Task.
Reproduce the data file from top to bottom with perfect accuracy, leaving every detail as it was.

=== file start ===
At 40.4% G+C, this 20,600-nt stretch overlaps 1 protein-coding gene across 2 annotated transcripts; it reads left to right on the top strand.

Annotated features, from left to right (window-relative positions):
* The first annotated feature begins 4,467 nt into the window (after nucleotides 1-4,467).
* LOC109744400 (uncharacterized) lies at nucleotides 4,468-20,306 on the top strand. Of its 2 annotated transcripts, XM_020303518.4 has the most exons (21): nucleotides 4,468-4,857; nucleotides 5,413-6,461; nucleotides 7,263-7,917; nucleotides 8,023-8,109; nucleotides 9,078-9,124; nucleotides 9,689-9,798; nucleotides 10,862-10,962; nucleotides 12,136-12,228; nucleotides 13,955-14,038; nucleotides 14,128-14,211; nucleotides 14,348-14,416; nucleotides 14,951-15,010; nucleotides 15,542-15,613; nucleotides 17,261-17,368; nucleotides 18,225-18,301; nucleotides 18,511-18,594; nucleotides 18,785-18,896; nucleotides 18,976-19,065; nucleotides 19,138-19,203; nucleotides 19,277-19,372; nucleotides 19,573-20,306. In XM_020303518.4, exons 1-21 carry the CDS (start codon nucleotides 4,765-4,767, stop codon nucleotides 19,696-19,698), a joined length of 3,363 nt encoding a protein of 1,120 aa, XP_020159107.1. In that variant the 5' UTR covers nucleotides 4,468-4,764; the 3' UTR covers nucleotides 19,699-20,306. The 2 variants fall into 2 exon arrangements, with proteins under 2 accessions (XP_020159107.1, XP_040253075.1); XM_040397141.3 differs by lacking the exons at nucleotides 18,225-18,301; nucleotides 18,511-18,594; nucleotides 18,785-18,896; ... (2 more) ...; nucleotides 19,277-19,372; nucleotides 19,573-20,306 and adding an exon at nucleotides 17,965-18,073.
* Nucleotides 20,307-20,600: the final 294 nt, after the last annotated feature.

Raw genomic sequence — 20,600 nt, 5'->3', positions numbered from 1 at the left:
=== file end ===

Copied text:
At 40.4% G+C, this 20,600-nt stretch overlaps 1 protein-coding gene across 2 annotated transcripts; it reads left to right on the top strand.

Annotated features, from left to right (window-relative positions):
* The first annotated feature begins 4,467 nt into the window (after nucleotides 1-4,467).
* LOC109744400 (uncharacterized) lies at nucleotides 4,468-20,306 on the top strand. Of its 2 annotated transcripts, XM_020303518.4 has the most exons (21): nucleotides 4,468-4,857; nucleotides 5,413-6,461; nucleotides 7,263-7,917; nucleotides 8,023-8,109; nucleotides 9,078-9,124; nucleotides 9,689-9,798; nucleotides 10,862-10,962; nucleotides 12,136-12,228; nucleotides 13,955-14,038; nucleotides 14,128-14,211; nucleotides 14,348-14,416; nucleotides 14,951-15,010; nucleotides 15,542-15,613; nucleotides 17,261-17,368; nucleotides 18,225-18,301; nucleotides 18,511-18,594; nucleotides 18,785-18,896; nucleotides 18,976-19,065; nucleotides 19,138-19,203; nucleotides 19,277-19,372; nucleotides 19,573-20,306. In XM_020303518.4, exons 1-21 carry the CDS (start codon nucleotides 4,765-4,767, stop codon nucleotides 19,696-19,698), a joined length of 3,363 nt encoding a protein of 1,120 aa, XP_020159107.1. In that variant the 5' UTR covers nucleotides 4,468-4,764; the 3' UTR covers nucleotides 19,699-20,306. The 2 variants fall into 2 exon arrangements, with proteins under 2 accessions (XP_020159107.1, XP_040253075.1); XM_040397141.3 differs by lacking the exons at nucleotides 18,225-18,301; nucleotides 18,511-18,594; nucleotides 18,785-18,896; ... (2 more) ...; nucleotides 19,277-19,372; nucleotides 19,573-20,306 and adding an exon at nucleotides 17,965-18,073.
* Nucleotides 20,307-20,600: the final 294 nt, after the last annotated feature.

Raw genomic sequence — 20,600 nt, 5'->3', positions numbered from 1 at the left: